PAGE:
Large segmental duplications were observed between this B71 mini-chromosome and several ends of core chromosomes (Fig 1). The link between these two compartments of the genome is also reflected by their shared enrichment of effector genes and other genes involved in host invasion. Functionally characterized in the rice blast fungus, both PWL2 and BAS1 are cytoplasmic effectors capable of translocating into plant cells via the biotrophic interfacial complex (BIC) and spreading to neighboring cells ahead of invasive hyphae [6]. Interestingly, though these two effectors are located on separate chromosomes in MoO, PWL2 and BAS1 are physically linked in the mini-chromosome of MoT, indicating the shuffling of effector genes. The expression of both mini-chromosome–located effectors is specifically induced during wheat infection (Fig 1).

A comparative genomic analysis of six other field isolates of MoT revealed the highly variable nature of mini-chromosomes. While an earlier-emergent and less virulent strain lacks the mini-chromosome, an aggressive strain P3 recently isolated from Paraguay contains two mini-chromosomes. PWL2 and BAS1 reside on one of the mini-chromosomes together with the avirulence (AVR) gene AVR-Pib, and the other mini-chromosome contains only the AVR-Pik gene, further indicating dynamic shuffling of effector genes in MoT. PWL2 has also been reported to be a member of an AVR gene family that can be recognized by host plant resistance (R) genes in a gene-for-gene manner [7]. The blast fungus is notorious for rapidly overcoming R genes deployed in crops, typically by deleting the corresponding AVR effector gene. The enrichment and shuffling of effector genes on mini-chromosomes might have provided a reservoir of retained effector genes at the pathogen population level and promoted documented effector gene mobility through movement to new locations in core chromosome ends [8]. This would further increase effector functional diversification, enabling rapid pathogen adaptation.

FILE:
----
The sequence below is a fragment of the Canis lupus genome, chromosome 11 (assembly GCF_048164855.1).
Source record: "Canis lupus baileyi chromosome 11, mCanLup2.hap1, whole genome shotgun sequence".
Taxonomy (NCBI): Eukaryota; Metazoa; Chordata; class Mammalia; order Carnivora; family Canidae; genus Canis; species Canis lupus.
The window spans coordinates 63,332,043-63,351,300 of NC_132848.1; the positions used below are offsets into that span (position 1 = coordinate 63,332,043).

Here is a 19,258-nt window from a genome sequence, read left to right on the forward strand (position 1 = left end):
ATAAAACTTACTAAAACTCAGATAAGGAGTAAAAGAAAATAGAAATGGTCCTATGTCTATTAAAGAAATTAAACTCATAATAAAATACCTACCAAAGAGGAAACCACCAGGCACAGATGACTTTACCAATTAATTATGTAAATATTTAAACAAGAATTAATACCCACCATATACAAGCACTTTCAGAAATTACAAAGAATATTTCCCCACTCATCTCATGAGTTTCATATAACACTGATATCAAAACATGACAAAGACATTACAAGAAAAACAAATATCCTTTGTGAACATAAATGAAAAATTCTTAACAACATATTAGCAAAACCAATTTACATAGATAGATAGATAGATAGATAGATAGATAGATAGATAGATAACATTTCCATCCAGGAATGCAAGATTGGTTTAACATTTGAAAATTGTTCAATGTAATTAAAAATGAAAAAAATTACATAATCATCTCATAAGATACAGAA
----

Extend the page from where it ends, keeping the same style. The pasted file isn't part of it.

Among fungal pathogens, effector genes that modulate host immunity are often organized in distinct genomic compartments that are enriched for transposons, enabling genomic flexibility and adaptive evolution [9]. Initially described as conditionally dispensable (CD) or supernumerary chromosomes in the plant pathogen Fusarium solani f. sp. pisi (synonym Nectria haematococca) [10] and then documented at the genomic level in F. oxysporum [5], mobile mini-chromosomes offer distinct structural and functional compartmentalization within a genome. In addition to reporting the first well-assembled mini-chromosome in M. oryzae strains, Peng and colleagues [3] demonstrated the connection between the transposon-rich mini-chromosomes and telomeric regions of core chromosomes in MoT. Frequent genetic exchanges between these two parts of the genome can serve as a mechanism for rapid gain or loss of effector and infection-related genes, which, in turn, could accelerate pathogen evolution [3]. This is a significant discovery, although acquisition of homologous genes from ends of core chromosomes only accounts for a fraction of the mini-chromosome sequences.

Overall, the identification of mini-chromosomes and shuffling of effector genes between core and mini-chromosomes are important milestones for improving our understanding of MoT, a rapidly evolving and spreading pathogen. Follow-up functional studies of genes unique to MoT may lead to the identification of virulence factors associated with wheat infection. Because of the dynamic nature of mini-chromosomes and the mobility of effector genes present on these chromosomes, monitoring the genome evolution, particularly the mini-chromosomes, in the MoT strains at the global level is important to better understand the adaptation of this important pathogen and to develop more effective disease management strategies.